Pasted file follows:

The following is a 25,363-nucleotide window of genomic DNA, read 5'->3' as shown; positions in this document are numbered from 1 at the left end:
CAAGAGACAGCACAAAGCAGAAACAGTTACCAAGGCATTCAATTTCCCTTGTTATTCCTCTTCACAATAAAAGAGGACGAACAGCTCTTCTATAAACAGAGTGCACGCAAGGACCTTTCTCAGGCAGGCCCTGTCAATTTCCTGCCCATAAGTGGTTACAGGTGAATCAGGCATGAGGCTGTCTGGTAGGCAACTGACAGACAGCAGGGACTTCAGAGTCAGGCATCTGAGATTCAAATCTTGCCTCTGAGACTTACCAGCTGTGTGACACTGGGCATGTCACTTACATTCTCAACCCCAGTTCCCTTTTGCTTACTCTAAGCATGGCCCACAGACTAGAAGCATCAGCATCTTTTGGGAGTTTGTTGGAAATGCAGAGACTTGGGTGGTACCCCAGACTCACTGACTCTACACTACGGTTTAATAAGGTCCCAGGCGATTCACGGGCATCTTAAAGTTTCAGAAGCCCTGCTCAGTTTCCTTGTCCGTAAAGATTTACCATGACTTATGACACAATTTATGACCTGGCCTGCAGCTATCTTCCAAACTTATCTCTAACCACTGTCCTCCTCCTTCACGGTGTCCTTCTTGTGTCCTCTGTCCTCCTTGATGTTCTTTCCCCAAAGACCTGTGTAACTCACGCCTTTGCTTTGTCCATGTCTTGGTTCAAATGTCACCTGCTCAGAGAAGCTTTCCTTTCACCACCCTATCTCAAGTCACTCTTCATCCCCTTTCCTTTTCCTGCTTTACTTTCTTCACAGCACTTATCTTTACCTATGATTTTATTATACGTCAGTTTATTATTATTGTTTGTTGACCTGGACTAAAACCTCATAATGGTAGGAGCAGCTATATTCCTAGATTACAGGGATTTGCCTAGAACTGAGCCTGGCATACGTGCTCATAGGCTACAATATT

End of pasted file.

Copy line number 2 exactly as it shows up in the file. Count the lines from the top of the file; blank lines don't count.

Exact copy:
CAAGAGACAGCACAAAGCAGAAACAGTTACCAAGGCATTCAATTTCCCTTGTTATTCCTCTTCACAATAAAAGAGGACGAACAGCTCTTCTATAAACAGAGTGCACGCAAGGACCTTTCTCAGGCAGGCCCTGTCAATTTCCTGCCCATAAGTGGTTACAGGTGAATCAGGCATGAGGCTGTCTGGTAGGCAACTGACAGACAGCAGGGACTTCAGAGTCAGGCATCTGAGATTCAAATCTTGCCTCTGAGACTTACCAGCTGTGTGACACTGGGCATGTCACTTACATTCTCAACCCCAGTTCCCTTTTGCTTACTCTAAGCATGGCCCACAGACTAGAAGCATCAGCATCTTTTGGGAGTTTGTTGGAAATGCAGAGACTTGGGTGGTACCCCAGACTCACTGACTCTACACTACGGTTTAATAAGGTCCCAGGCGATTCACGGGCATCTTAAAGTTTCAGAAGCCCTGCTCAGTTTCCTTGTCCGTAAAGATTTACCATGACTTATGACACAATTTATGACCTGGCCTGCAGCTATCTTCCAAACTTATCTCTAACCACTGTCCTCCTCCTTCACGGTGTCCTTCTTGTGTCCTCTGTCCTCCTTGATGTTCTTTCCCCAAAGACCTGTGTAACTCACGCCTTTGCTTTGTCCATGTCTTGGTTCAAATGTCACCTGCTCAGAGAAGCTTTCCTTTCACCACCCTATCTCAAGTCACTCTTCATCCCCTTTCCTTTTCCTGCTTTACTTTCTTCACAGCACTTATCTTTACCTATGATTTTATTATACGTCAGTTTATTATTATTGTTTGTTGACCTGGACTAAAACCTCATAATGGTAGGAGCAGCTATATTCCTAGATTACAGGGATTTGCCTAGAACTGAGCCTGGCATACGTGCTCATAGGCTACAATATT